The other Morgan transport
Here in Vermont most of us are familiar with the Morgan horse, Vermont being the state where the horse was originally bred. "Figure," the stud from whence all Morgans were bred, is buried in Tunbridge. Morgan horses are arguably one of the friendliest, most versatile horses ever bred, and is a highly prolific breed known worldwide. This one horse power conveyance has been with us for more than 200 years, yet there is another form of transport called a Morgan, introduced exactly one hundred and three years ago this month at the Olympia Motorcycle Show in London.
The Morgan Cycle Car was engineered by Englishman Harry Morgan. This simple, economic vehicle had two steer able front wheels and a single drive wheel in the rear, and was generally a two place car. The three wheeler used a motorcycle engine that was highly popular for many years in Great Britain, the famed J.A.P. V-twin, named for its builder John A. Prestwich. J.A.P. engines were used in many English motorcycles, most notably the famed Brough Superior, the Rolls Royce of motorcycles, and the make of motorcycle that Lawrence of Arabia was killed on. The combination of a readily available universal engine and the excellent engineering of the Morgan Cycle Car was a huge hit, making motorized transport possible for Britons of more modest means. Amazingly, Morgan is still manufacturing automobiles to this very day. A Morgan four wheeled sports car was featured in the Chevy Chase movie "Funny Farm," filmed in these very environs. My personal encounter with a Morgan was the one owned by Cornish, N.H., resident David Millar, the famed Marlboro Man from the cigarette brand’s TV commercials. When he wasn’t driving his red Ferrari, Millar would enjoy the top down experience of his British Racing Green Morgan sports car. Like other Morgans of this design, Millar’s had the easily recognizable and classic leather strap that secured the Bonnet, or hood in American parlance.
The Morgan Cycle Car was fast, and it had excellent traction making it a hit on muddy tracks and British Hill Climbs. In 1930, Ms. Gwenda Stewart broke the one hour speed record on the banked race track at Monthlery, south of Paris. World War II halted production of the Morgan Cycle Car, and was resumed in nineteen forty six. With metal being scarce in post war Britain, the simple Morgan Cycle Car got into production faster than the products of other transportation manufacturers. Once metal supply began meeting demand, the day of the three wheeler was nearly over, and in nineteen fifty three production of Morgan Cycle Cars ceased, while the four wheeled sports Morgan continued on.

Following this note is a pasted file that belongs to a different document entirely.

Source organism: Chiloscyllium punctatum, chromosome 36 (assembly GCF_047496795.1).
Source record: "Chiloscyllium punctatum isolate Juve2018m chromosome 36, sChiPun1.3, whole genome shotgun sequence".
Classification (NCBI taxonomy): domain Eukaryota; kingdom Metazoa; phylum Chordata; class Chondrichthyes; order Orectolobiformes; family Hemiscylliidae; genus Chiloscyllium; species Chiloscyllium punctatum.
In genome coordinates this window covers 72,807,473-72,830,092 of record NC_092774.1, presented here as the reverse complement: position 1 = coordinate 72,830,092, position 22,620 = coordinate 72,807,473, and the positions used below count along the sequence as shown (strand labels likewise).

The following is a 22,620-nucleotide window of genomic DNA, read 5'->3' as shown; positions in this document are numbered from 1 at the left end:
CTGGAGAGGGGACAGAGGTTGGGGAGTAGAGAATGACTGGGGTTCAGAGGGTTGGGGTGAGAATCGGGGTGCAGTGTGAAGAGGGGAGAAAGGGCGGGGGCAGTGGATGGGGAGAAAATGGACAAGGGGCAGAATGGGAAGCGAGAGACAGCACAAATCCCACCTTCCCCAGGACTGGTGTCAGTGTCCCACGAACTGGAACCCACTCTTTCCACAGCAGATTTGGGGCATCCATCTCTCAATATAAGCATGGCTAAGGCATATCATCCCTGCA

I’ve always loved the three wheeled concept, and while it never caught on in the United States, it seems that the value of a three wheeled vehicle is once again right for the times. In 2011 Morgan re-introduced the three wheeled Cycle Car for around 30,000 English Pounds (which is about $47,000 U.S.). Yes, the Morgan is supremely fuel efficient, uses fewer materials to build, is more environmentally friendly than most cars, and in all but the really cold environments (like Vermont) the concept can easily work in the U.S. However, $47,000? Let me explain the pricing; Morgan, located in Malvern Link Great Britain, is really a specialty manufacturer, hand building each work of art with nothing but the finest materials. Morgan’s are collector cars, pure and simple. Even if you had the $47,000 to plunk down on one of these beauties, I’m not sure how the U.S. safety regs would define it. Probably as a motorcycle, like the popular Bombardier built Can-Am Spyder three wheeled motorcycle, a somewhat similar design that has seating like a snowmobile instead of auto like bodywork sported by the Morgan.
A Morgan Cycle Car replica is built under license by a company in Seattle known as Liberty Motors, and the cycle car is called the Ace. Prices start at $48,000 for this hand built Morgan replica. The Ace appears to be a beautifully built vehicle, but again, it is a specialty piece that is out of reach for most Americans. Why can’t we build a mass manufactured three wheeler for the masses? To an investor it would be a huge gamble, yet if it worked it would be highly beneficial to the environment and our quest for energy independence. Will it ever happen? You never know, but I’d say it is rather unlikely. Things this good rarely happen unless all the stars and planets are perfectly aligned. I’d say you are more likely to ride a Morgan horse to work every day than to drive a three wheeled Cycle Car in the future.
Arlo Mudgett’s Morning Almanac has been heard over multiple radio stations in Vermont for nearly 30 years, and can be tuned in at 92.7 WKVT FM Monday through Saturday mornings at 8:35 a.m.
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